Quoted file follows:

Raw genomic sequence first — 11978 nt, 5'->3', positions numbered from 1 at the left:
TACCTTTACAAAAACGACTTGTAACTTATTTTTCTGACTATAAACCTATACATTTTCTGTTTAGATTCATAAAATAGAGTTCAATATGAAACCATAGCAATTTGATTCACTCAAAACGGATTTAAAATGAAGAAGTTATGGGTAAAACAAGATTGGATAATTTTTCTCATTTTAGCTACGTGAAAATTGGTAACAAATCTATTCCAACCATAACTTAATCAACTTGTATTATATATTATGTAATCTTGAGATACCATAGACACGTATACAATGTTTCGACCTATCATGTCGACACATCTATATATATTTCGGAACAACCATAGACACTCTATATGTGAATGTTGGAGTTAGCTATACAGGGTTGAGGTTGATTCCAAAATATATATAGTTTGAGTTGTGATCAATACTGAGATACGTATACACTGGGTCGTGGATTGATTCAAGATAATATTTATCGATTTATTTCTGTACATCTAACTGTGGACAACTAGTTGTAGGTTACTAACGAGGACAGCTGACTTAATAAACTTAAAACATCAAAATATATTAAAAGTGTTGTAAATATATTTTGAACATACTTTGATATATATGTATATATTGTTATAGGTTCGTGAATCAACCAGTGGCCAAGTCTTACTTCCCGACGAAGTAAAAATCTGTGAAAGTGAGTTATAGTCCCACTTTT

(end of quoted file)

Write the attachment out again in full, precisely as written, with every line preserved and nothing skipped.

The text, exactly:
Raw genomic sequence first — 11978 nt, 5'->3', positions numbered from 1 at the left:
TACCTTTACAAAAACGACTTGTAACTTATTTTTCTGACTATAAACCTATACATTTTCTGTTTAGATTCATAAAATAGAGTTCAATATGAAACCATAGCAATTTGATTCACTCAAAACGGATTTAAAATGAAGAAGTTATGGGTAAAACAAGATTGGATAATTTTTCTCATTTTAGCTACGTGAAAATTGGTAACAAATCTATTCCAACCATAACTTAATCAACTTGTATTATATATTATGTAATCTTGAGATACCATAGACACGTATACAATGTTTCGACCTATCATGTCGACACATCTATATATATTTCGGAACAACCATAGACACTCTATATGTGAATGTTGGAGTTAGCTATACAGGGTTGAGGTTGATTCCAAAATATATATAGTTTGAGTTGTGATCAATACTGAGATACGTATACACTGGGTCGTGGATTGATTCAAGATAATATTTATCGATTTATTTCTGTACATCTAACTGTGGACAACTAGTTGTAGGTTACTAACGAGGACAGCTGACTTAATAAACTTAAAACATCAAAATATATTAAAAGTGTTGTAAATATATTTTGAACATACTTTGATATATATGTATATATTGTTATAGGTTCGTGAATCAACCAGTGGCCAAGTCTTACTTCCCGACGAAGTAAAAATCTGTGAAAGTGAGTTATAGTCCCACTTTT